It was to be a year of celebration. It was to be a year of redemption and restoration. Those who had lost it all were bought back and restored to their rightful family land and home. Those who had lent money were to forgive debts as they had been forgiven by God. All was to be restored and made whole.
That’s the idea of Biblical justice, to restore to make whole. The Jubilee was to make all things whole again. It was to make all things the way they originally were. They were all still travelers and wanderers. The land they had wasn’t theirs, it was God’s. It belonged to Him. And because God cared for all, all were to be restored. All were to be lifted up. If you read through Leviticus and see God’s words concerning helping the poor, the widow, the fatherless, the foreigners, no one was ever brought down a peg, instead they were to stoop down to help restore because God came down and redeemed and restored His people.
To help restore someone, to help them become whole, is to reflect the character of God. This is true justice.
Many Christians rightfully cry foul at the injustices in the world. And I commend them. Yet in a push for a justice of forced equality by taking people down a peg, by forcing redistribution, by challenging privileges no one asked for, it becomes far from Biblical justice and reflecting the character of God. Much of the justice many Christians call for is a justice rooted in the idea that if we work hard enough, then God’s kingdom will come. If we work hard enough, God’s kingdom will be shown. If we work hard enough to fix the root cause of the injustice we see, then all will be fixed and made well.
The root cause of all the injustice in the world is sin. And that will not be gotten rid of until Jesus comes again. Injustice came into this world when sin did. And injustice will be removed from this world when Jesus comes again and restores us all to how things were supposed to be.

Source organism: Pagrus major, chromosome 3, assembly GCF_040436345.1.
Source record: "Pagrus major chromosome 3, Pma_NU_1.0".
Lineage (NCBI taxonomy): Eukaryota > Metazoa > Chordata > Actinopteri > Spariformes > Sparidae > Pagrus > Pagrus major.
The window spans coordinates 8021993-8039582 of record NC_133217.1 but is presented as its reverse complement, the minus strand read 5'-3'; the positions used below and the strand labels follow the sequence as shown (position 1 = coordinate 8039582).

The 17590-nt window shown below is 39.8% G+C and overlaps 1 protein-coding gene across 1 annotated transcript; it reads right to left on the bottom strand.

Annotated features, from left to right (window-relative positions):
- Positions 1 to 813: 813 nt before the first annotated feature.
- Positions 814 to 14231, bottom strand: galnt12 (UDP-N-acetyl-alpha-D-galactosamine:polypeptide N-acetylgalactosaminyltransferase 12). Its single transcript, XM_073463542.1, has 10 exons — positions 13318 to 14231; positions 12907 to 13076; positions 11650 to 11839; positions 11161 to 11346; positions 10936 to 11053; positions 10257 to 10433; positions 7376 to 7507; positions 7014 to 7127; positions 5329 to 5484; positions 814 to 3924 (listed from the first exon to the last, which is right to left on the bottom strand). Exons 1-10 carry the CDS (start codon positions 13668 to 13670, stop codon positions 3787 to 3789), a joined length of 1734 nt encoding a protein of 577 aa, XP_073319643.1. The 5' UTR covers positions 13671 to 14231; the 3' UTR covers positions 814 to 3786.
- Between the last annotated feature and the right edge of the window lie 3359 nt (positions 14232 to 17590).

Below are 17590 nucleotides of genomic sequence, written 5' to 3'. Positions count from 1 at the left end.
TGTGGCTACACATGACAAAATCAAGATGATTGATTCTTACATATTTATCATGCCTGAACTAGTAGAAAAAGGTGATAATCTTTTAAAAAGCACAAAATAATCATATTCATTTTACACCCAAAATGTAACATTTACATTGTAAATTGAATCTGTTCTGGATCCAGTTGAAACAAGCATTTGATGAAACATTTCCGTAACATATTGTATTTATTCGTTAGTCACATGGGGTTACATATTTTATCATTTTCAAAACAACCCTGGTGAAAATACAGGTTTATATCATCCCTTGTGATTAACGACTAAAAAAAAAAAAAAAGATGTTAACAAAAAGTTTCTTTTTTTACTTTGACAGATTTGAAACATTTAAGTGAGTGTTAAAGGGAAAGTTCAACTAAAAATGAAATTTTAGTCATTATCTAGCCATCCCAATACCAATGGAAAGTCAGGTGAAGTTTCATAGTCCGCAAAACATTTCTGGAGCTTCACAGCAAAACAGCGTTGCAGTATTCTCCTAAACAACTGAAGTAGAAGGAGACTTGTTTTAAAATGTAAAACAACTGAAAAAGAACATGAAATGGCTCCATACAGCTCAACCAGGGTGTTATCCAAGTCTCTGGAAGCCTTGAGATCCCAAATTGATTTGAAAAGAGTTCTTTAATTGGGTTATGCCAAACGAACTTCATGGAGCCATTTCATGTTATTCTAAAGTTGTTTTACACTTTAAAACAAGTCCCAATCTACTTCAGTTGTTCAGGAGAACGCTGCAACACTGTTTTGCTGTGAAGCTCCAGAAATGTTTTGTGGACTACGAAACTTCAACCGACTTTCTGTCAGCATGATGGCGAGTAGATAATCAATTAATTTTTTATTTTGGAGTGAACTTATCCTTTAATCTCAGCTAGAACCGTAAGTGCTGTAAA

Jesus didn’t come to knock people down a peg but to restore them to their rightful place. Yes, he scathingly chided the Pharisees, but still offered them the same thing he did the sinners, tax collectors, and prostitutes. He ate with the Pharisees as he did with the scum of society. He cleared the Temple of money changers with a fury only the Son of God could and when he comes again, it will be as a mighty warrior.
Jesus came as the Jubilee of God. He came to restore all people to their rightful place and make all one in Himself, all one in the family of God, all one where there is no longer any male or female, Jew or Greek, rich or poor, but all one in Him.
Justice isn’t about taking someone down a peg or forcing an artificial totalitarian false equality. True Biblical justice is about restoration, lifting people up, helping them become whole.
How can you today help someone become restored? How can you live as Jesus, stooping down to lift others up in redemption and restoration helping to make them whole?
For more information on this, please see Christopher JH Wright’s book The Mission of God (InterVarsity Press, 2006) pages 289-303